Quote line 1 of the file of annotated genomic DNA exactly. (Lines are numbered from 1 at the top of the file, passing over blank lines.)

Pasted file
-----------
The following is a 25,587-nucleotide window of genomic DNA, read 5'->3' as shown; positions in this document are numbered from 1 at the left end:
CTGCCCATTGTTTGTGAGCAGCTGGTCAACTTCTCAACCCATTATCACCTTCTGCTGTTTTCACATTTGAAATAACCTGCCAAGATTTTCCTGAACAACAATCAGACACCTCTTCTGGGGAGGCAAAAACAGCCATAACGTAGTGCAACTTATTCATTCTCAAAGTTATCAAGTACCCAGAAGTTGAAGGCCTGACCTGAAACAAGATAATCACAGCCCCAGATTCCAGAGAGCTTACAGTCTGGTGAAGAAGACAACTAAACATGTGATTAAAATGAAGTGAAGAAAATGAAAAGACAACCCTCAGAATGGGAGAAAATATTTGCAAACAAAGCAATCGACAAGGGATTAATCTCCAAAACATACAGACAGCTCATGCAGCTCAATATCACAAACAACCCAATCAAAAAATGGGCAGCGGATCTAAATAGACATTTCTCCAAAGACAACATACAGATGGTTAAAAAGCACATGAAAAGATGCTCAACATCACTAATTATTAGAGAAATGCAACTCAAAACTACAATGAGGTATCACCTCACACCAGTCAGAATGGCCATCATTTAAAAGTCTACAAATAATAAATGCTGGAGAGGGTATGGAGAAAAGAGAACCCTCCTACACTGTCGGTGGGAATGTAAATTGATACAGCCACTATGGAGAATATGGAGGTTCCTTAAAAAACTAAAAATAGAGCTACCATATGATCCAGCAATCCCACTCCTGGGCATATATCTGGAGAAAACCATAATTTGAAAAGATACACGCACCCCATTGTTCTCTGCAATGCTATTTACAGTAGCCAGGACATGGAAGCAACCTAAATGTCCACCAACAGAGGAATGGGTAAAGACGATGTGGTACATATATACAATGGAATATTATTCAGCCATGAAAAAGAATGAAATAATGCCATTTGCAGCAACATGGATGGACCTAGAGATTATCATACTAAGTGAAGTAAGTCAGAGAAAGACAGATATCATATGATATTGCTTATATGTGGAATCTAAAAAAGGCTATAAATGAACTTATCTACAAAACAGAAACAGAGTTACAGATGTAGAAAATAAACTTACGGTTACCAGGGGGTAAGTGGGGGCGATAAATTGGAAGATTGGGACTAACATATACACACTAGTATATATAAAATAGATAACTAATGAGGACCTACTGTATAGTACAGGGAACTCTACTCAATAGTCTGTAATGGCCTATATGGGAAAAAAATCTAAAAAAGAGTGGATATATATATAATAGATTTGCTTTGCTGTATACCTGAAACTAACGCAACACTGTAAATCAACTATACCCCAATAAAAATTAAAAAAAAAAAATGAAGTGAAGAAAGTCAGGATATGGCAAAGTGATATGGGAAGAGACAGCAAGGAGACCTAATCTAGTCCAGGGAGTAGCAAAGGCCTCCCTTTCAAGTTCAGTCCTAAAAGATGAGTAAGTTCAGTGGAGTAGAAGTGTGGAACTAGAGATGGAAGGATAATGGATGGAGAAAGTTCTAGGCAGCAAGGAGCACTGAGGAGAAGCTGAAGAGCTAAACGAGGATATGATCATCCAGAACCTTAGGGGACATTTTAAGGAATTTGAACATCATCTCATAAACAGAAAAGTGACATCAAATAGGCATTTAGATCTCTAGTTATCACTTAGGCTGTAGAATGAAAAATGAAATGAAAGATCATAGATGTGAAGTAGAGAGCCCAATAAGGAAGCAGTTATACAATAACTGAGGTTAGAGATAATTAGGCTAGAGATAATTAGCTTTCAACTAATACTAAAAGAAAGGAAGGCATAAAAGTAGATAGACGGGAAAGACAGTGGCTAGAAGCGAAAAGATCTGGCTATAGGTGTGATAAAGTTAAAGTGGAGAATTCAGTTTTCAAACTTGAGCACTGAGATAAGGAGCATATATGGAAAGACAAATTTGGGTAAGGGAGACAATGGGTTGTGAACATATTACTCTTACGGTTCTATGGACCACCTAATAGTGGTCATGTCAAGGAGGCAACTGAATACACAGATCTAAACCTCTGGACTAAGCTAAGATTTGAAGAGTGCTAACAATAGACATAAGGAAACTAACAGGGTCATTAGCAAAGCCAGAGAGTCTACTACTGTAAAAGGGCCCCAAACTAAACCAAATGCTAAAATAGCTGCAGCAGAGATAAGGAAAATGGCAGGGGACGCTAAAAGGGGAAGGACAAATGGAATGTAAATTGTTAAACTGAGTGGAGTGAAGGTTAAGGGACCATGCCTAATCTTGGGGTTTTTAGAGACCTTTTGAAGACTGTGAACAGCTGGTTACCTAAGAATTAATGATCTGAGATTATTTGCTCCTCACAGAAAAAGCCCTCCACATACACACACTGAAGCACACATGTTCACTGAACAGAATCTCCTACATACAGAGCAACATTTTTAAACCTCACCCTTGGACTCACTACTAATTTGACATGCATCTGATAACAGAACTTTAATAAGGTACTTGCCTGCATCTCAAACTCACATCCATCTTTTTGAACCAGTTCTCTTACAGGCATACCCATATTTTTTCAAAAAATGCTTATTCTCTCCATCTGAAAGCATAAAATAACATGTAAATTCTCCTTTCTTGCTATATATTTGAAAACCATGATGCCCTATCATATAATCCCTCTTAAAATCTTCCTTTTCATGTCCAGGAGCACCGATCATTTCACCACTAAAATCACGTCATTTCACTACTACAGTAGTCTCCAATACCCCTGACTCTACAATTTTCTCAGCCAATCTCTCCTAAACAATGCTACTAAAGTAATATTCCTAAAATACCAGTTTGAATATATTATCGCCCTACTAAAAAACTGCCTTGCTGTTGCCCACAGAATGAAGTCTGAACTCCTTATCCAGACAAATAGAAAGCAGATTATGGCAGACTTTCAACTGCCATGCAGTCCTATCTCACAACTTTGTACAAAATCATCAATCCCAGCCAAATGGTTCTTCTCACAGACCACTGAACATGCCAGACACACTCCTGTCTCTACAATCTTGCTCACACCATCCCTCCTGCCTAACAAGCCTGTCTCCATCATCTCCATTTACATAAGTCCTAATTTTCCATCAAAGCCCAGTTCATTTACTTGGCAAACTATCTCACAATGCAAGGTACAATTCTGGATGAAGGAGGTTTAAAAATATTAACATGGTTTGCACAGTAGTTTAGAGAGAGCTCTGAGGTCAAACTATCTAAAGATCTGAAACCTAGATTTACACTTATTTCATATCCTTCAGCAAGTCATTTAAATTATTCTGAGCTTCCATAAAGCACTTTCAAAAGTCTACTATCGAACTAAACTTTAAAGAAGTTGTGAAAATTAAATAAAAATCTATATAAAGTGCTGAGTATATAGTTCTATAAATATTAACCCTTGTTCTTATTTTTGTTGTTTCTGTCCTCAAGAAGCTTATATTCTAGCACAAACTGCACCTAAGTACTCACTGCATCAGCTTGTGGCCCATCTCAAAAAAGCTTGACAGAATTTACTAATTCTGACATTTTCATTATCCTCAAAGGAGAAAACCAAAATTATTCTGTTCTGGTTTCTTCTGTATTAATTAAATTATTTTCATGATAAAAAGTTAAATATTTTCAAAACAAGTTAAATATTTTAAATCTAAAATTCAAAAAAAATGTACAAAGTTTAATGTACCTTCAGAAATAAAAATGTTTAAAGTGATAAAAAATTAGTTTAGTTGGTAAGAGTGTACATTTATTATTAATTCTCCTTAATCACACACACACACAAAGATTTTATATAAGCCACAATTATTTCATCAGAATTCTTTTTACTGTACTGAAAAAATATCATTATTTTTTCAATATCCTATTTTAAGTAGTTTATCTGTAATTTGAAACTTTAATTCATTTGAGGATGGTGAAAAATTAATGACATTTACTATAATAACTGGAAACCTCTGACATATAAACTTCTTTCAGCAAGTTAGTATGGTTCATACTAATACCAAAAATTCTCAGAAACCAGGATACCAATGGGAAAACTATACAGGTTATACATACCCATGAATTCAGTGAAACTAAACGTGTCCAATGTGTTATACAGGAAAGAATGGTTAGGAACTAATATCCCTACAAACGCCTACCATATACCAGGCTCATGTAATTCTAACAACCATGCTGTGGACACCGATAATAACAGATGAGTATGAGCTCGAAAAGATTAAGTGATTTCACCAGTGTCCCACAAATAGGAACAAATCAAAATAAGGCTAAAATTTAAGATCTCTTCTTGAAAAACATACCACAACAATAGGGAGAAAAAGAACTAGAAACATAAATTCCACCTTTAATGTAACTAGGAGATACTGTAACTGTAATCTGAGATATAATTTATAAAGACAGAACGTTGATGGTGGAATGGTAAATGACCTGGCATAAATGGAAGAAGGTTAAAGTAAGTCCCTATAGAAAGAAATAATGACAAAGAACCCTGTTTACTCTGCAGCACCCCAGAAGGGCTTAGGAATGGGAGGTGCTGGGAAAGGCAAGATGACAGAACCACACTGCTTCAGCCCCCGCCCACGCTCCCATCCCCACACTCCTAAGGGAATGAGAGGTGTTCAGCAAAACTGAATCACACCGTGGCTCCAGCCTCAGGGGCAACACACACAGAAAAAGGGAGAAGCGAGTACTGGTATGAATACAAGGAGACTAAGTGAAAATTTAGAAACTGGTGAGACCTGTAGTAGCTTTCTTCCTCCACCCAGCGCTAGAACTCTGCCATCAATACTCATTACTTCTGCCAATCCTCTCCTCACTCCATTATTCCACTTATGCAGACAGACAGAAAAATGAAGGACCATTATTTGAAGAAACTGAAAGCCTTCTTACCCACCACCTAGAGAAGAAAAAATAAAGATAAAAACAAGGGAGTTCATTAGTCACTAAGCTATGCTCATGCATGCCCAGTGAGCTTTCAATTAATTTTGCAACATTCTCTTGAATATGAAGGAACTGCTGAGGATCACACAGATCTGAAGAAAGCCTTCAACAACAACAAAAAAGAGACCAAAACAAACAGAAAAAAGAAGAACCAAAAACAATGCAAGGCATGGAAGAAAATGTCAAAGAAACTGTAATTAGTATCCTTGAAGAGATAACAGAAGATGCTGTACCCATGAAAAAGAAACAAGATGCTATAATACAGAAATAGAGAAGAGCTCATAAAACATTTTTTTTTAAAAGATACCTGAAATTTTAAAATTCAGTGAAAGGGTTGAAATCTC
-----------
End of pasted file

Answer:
The following is a 25,587-nucleotide window of genomic DNA, read 5'->3' as shown; positions in this document are numbered from 1 at the left end: